Gecko's CPU Library

SPARC architecture

Introduction: 1985

SPARC (Scalable Processor ARChitecture) is a RISC microprocessor instruction set architecture originally designed in 1985 by Sun Microsystems. SPARC is a registered trademark of SPARC International, Inc., an organization established in 1989 to promote the SPARC and to provide conformance testing. SPARC International was intended to open the SPARC architecture to make a larger ecosystem for the design, which has been licensed to several manufacturers, including Texas Instruments, Cypress Semiconductor, and Fujitsu. As a result of SPARC International, the SPARC architecture is fully open and non-proprietary.

Two fully open source implementations exist.

LEON is a 32-bit, single-thread SPARC Version 8 implementation. Source code is written in VHDL, and licensed under the GPL.

OpenSPARC T1 is a 64-bit, 32-thread implementation conforming to the UltraSPARC Architecture 2005 and to SPARC Version 9. Source code is written in Verilog, and licensed under many licenses. Most OpenSPARC T1 source code is licensed under the GPL. Source based on extant open source projects will continue to be licensed under their current licenses. Binary programs are licensed under a binary Software License Agreement.

Implementations of the SPARC architecture were initially designed and used for workstations, and then used for larger SMP servers produced by Sun Microsystems and Fujitsu, among others. SPARC machines generally use Sun's Solaris Operating System, but other operating systems such as NEXTSTEP, RTEMS, FreeBSD, OpenBSD, NetBSD, and Linux are also used on SPARC-based systems.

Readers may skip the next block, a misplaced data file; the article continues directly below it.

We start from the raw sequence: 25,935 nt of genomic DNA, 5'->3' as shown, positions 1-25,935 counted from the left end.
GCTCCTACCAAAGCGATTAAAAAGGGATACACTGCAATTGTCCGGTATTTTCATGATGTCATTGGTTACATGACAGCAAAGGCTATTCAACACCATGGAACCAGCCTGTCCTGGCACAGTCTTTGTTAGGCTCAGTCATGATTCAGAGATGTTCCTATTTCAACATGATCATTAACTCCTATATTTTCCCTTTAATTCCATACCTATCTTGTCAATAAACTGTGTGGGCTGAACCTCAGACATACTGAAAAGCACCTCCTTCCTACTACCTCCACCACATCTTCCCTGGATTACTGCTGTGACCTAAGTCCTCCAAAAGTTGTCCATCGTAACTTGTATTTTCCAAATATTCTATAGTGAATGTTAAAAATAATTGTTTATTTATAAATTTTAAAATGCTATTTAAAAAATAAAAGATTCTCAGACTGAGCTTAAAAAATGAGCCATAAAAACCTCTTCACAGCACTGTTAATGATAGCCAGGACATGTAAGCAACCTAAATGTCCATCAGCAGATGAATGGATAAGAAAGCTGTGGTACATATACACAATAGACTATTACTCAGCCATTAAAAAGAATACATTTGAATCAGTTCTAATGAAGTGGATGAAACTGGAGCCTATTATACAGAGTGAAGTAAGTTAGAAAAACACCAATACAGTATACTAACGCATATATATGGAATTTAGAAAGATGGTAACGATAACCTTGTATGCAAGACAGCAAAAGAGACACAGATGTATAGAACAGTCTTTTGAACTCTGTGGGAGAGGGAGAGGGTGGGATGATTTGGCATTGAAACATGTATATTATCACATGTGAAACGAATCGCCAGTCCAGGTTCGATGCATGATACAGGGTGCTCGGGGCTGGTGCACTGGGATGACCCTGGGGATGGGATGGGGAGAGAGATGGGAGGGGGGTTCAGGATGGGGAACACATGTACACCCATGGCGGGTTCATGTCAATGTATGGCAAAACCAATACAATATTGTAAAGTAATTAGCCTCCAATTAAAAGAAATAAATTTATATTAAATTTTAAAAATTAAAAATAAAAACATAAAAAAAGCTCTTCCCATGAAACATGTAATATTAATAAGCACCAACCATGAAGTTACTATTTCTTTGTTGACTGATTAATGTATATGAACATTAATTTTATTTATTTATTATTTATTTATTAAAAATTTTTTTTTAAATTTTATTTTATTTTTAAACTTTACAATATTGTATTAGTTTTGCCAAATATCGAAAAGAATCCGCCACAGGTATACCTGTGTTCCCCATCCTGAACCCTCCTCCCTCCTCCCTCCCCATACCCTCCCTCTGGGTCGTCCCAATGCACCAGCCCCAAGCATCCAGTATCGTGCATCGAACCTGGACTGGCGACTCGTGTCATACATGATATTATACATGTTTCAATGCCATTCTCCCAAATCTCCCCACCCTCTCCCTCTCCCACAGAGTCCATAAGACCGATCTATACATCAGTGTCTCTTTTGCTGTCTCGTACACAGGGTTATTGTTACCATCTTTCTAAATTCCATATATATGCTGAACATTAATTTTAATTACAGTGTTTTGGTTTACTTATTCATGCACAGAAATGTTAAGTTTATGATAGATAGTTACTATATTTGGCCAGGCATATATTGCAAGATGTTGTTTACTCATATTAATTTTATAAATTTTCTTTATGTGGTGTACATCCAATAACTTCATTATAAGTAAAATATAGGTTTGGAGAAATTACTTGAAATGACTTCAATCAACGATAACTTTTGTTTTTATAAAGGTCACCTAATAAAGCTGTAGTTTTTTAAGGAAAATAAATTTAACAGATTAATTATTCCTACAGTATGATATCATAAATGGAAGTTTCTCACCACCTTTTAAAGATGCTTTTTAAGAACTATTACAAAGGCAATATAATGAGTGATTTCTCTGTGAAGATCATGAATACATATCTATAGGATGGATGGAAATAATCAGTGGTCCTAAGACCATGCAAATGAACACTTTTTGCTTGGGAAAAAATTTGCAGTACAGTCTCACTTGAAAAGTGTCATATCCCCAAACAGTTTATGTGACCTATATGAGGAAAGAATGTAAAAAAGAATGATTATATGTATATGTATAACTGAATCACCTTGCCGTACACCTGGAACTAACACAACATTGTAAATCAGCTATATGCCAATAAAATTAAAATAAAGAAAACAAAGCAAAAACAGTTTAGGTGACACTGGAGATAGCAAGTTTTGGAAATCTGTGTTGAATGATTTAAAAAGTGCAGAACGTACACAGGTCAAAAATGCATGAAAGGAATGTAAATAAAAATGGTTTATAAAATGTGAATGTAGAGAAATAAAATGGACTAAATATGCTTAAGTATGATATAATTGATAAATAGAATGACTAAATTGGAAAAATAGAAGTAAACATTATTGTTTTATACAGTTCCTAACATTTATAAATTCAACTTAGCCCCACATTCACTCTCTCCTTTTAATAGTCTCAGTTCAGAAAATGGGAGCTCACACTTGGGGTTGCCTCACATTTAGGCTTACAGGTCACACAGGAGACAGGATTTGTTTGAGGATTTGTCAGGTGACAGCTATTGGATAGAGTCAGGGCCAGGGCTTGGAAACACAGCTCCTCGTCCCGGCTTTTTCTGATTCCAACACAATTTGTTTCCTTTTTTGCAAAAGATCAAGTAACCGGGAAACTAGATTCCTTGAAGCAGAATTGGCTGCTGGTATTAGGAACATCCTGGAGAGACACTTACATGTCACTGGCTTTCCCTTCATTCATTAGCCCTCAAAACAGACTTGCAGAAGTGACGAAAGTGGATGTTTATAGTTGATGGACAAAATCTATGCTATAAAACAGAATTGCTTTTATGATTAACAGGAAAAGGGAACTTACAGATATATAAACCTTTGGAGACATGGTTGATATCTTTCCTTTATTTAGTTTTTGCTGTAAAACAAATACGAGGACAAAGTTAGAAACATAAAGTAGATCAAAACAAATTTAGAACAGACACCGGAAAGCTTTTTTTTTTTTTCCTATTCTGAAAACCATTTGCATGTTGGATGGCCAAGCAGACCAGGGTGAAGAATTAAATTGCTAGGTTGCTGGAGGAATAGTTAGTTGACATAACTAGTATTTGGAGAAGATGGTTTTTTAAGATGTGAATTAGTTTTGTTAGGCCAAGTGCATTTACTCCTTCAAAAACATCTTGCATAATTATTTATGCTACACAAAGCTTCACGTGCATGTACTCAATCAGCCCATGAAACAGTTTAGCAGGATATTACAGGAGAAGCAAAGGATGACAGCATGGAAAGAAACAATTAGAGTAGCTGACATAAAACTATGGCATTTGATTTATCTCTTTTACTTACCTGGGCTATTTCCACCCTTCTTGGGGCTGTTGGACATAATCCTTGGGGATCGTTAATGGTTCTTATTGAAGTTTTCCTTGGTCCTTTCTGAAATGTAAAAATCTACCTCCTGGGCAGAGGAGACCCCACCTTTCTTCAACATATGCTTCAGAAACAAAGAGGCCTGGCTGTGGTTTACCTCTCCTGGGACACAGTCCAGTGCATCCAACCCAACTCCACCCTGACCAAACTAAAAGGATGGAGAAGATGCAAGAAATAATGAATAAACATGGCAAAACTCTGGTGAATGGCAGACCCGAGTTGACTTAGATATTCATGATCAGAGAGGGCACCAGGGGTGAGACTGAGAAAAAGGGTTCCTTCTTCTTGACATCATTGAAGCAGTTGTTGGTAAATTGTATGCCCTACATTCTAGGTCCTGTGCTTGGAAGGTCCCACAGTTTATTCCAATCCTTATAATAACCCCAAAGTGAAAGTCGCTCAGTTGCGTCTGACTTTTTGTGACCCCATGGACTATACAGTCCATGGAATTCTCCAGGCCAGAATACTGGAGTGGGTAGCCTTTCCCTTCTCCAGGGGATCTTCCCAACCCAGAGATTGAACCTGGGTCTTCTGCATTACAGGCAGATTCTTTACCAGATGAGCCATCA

There have been several revisions of the architecture. SPARC Version 8 (V8), considered the standard 32-bit SPARC architecture definition, was released in approx 1989. SPARC Version 9, the 64-bit SPARC architecture, was released by SPARC International in 1994. In early 2006, Sun released an extended architecture specification, UltraSPARC Architecture 2005. UltraSPARC Architecture 2005 includes not only the nonprivileged and most of the privileged portions of SPARC V9, but also all the architectural extensions (such as CMT, hyperprivileged, VIS 1, and VIS 2) present in Sun's UltraSPARC processors starting with the UltraSPARC T1 implementation.

The 32-bit SPARC V8 architecture is a purely big-endian architecture. The 64-bit SPARC V9 architecture utilizes big-endian instructions, but can access data in either big-endian or little-endian byte order, chosen either at the application instruction (load/store) level or at the memory page level (via an MMU setting). The latter is often used for accessing data from inherently little-endian devices, such as those on PCI buses.

Source: Wikipedia, the free encyclopedia.